Canada: Manufacturing Facilities Layout Planning Review - Ensuring You Get It Right

Last Updated: January 16 2015
Article by Derrick Somers

"It is imperative at this time to get this right." These were the words of one executive who was contemplating a facilities move for his manufacturing operations.

Every successful facilities move requires a certain amount of front-end analysis to provide assurance that growth plans for your manufacturing operations are well thought out. This analysis will provide your organization with confidence moving forward that all risks and rewards have been considered and that the path chosen provides the greatest opportunity for success in facilitating future growth.

A component of this front-end analysis is a facilities planning review, which looks at the design, layout and accommodation of people, equipment / machines and activities of a system or organization within a physical environment.

A facilities planning review includes a review of current manufacturing operations with respect to the facility's efficiencies and suitability for future operational needs. This review would typically include the following steps:

  1. Define the objective(s) of the facility.
    First, you need to document what you plan to use the facility for once it’s operational. Ask yourself:
    a) What is the overall vision of the operation?
    b) What will we produce?
    c) How much will we produce?

  2. More detailed planning questions for manufacturing operations may include:
    • How will we operate? For example, a large lot size batch manufacturing operation is significantly different than a small lot size continuous-flow manufacturing operation.
    • What are our future needs? Determine projected needs in terms of volumes and by linking sales figures to production requirements.

  3. Specify the primary and support activities to be performed in accomplishing the objective.
    Your next step is to convert the facility’s objectives into the primary functions required to accomplish the objectives. This is called “process specification” and occurs in three steps:
    • Process Design: Determine the required types of equipment to accomplish the facility’s objectives.
    • Process Requirements: Determine how much of each type of equipment is required to accomplish your facility’s objectives. This requires a thorough review of volume requirements vs. equipment availability and capability.
    • Departmentalization: Combine the required number of each type of equipment and specify the departmental area and service requirements. Several secondary activities are normally required to support the primary activities involved in producing goods or services. These support activities allow for your primary production activities to function with minimal interruption and delay. Some examples of support functions for manufacturing include receiving, shipping, storage and maintenance.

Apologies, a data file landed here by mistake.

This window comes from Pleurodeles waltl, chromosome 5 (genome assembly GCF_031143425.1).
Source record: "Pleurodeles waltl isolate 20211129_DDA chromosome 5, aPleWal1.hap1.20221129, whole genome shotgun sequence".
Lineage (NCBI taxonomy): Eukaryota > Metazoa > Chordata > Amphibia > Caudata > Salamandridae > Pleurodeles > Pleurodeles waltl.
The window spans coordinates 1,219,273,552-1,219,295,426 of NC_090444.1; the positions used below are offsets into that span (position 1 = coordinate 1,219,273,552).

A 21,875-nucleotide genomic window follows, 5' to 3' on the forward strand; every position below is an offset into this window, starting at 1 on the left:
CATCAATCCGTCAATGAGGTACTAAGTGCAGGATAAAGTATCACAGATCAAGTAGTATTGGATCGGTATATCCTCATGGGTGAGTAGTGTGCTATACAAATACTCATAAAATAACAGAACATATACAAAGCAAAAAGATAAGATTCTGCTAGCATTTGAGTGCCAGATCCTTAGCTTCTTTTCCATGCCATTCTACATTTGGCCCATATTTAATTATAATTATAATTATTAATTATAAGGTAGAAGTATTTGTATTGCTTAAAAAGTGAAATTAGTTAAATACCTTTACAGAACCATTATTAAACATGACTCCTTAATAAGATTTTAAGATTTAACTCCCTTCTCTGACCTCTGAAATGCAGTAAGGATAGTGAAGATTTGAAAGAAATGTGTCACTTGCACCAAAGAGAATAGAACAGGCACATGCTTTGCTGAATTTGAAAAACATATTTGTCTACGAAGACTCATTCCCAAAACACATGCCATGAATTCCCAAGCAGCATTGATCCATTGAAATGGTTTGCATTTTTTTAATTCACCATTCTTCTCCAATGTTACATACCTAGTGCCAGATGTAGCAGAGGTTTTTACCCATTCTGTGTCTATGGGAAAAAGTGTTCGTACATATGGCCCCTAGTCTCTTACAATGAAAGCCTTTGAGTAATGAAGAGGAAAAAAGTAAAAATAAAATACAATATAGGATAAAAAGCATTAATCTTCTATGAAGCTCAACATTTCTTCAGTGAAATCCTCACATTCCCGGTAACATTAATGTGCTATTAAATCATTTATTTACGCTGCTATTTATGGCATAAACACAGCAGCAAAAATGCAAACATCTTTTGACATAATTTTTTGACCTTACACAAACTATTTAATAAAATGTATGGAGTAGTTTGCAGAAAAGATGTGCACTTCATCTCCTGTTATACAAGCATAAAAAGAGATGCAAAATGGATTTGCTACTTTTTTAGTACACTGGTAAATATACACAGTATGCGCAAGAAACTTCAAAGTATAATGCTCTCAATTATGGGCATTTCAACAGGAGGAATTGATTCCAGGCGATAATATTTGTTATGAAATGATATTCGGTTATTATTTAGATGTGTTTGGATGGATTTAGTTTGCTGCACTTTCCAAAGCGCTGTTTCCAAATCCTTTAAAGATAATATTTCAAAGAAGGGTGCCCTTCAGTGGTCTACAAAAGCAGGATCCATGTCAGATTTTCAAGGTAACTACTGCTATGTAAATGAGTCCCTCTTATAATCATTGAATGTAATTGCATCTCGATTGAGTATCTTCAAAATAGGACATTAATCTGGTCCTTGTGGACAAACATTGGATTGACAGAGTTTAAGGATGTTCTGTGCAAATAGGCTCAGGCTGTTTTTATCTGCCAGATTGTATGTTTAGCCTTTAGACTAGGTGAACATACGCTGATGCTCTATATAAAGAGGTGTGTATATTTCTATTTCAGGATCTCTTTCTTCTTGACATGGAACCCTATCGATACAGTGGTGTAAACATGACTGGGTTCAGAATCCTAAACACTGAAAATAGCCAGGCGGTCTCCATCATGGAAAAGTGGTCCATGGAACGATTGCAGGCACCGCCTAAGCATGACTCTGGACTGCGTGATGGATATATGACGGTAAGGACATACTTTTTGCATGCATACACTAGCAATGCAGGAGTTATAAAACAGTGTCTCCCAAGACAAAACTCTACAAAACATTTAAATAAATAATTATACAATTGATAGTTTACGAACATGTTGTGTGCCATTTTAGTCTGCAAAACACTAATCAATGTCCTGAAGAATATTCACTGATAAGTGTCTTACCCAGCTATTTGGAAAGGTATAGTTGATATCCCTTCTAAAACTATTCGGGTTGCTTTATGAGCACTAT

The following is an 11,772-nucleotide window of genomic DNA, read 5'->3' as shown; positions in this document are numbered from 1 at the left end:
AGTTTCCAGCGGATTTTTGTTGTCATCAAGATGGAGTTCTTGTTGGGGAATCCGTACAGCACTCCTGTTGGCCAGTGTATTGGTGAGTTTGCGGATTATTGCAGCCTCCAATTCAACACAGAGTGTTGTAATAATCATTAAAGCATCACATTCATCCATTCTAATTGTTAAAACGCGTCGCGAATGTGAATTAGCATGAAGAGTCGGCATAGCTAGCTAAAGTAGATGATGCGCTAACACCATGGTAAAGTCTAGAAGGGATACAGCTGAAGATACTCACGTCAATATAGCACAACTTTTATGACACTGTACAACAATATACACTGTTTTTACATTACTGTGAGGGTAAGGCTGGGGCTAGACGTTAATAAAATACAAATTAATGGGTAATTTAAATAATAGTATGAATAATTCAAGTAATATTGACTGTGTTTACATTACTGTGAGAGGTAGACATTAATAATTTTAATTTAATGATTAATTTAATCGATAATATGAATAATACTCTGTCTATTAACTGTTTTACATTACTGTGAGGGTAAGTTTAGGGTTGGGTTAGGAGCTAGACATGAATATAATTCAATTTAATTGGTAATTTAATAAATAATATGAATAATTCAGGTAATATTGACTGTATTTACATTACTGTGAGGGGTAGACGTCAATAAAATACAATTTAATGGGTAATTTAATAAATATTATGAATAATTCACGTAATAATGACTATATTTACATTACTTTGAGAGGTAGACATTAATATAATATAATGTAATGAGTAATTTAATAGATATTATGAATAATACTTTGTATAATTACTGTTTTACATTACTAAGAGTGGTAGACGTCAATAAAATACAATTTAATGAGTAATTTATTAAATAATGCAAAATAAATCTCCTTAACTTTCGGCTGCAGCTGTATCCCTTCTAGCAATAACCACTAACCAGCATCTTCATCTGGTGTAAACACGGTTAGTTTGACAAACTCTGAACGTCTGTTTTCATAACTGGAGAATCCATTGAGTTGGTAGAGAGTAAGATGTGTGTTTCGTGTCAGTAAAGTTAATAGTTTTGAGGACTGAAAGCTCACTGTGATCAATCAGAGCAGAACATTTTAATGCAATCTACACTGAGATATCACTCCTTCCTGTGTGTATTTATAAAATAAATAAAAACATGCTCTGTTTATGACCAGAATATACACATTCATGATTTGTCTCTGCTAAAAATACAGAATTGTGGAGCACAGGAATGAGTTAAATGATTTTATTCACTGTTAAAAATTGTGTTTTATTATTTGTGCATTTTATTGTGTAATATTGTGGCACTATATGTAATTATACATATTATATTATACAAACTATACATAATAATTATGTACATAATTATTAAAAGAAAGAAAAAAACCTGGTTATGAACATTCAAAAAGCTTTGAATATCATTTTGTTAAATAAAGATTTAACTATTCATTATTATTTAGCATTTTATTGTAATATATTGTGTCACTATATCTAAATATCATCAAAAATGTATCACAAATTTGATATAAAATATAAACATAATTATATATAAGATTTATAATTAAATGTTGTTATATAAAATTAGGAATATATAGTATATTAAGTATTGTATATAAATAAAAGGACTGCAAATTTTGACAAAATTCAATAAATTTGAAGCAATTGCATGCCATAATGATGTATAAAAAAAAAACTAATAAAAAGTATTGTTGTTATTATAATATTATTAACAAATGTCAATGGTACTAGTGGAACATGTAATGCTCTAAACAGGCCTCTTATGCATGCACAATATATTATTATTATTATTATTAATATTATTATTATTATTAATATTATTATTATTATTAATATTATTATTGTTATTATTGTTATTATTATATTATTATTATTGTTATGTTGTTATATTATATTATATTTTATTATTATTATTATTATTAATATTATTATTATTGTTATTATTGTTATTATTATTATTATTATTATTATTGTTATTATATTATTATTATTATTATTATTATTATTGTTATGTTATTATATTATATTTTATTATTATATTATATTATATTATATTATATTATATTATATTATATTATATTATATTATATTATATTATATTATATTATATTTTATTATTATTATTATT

4. Determine activity interrelationships.
    The arrangement of your facility and its various departments should be based on the flow of materials, individuals and information among departments. To evaluate alternative arrangements, a measure of flow must be established. Specifically, you should:
    • Establish if and how activities interact or support one another within the boundaries of the facility and how this is to be undertaken.
    • Define both qualitative and quantitative relationships among various activities. Qualitative relationships are typically defined by tools such as a ‘closeness rating chart”’; a grid that qualitatively assesses the desired closeness between departments. Some specific quantitative relationships would include distances, square footage requirements, material handling equipment distance requirements, etc.

  5. Determine space requirements for all activities, equipment, material and personnel.
    • Accuracy at this stage will dramatically help with any layout design. Don’t underestimate the relevance of all movements required. Not planning for these can lead to non-functional layouts and inefficiencies.

  6. Generate alternative facilities plans.
    • Departmental layouts developed in the previous steps need to be integrated into an overall facility layout. Individual departmental layouts should be reviewed and altered as required when creating the overall layout.

      Utilize various layout techniques. A few examples include Travel Charting, Relationship Diagramming and Computer-Aided Layout.

  7. Evaluate alternative facilities plans, both qualitatively and quantitatively, on the basis of accepted criteria.
  8. The criterion used for evaluation purposes will measure the flow of materials, individuals or information. The following principles apply:
    • Maximize the use of directed flow paths. A directed flow path is an uninterrupted flow path progressing directly from origin to destination. An uninterrupted flow path is one that does not intersect with other paths.
    • Minimize flow. Minimizing flow represents the work simplification approach to material flow:
      • Eliminating flow.
      • Minimizing material handling.
      • Combining operations whenever possible.
    • Minimize the costs of flow. This may be viewed from either of the following two perspectives:
      • Minimizing material handling.
      • Eliminating material handling.

  9. Develop Recommendation(s) Based on the Above Evaluation.
    A business case approach can support the development and presentation of recommendations.

The content of this article is intended to provide a general guide to the subject matter. Specialist advice should be sought about your specific circumstances.

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Derrick Somers
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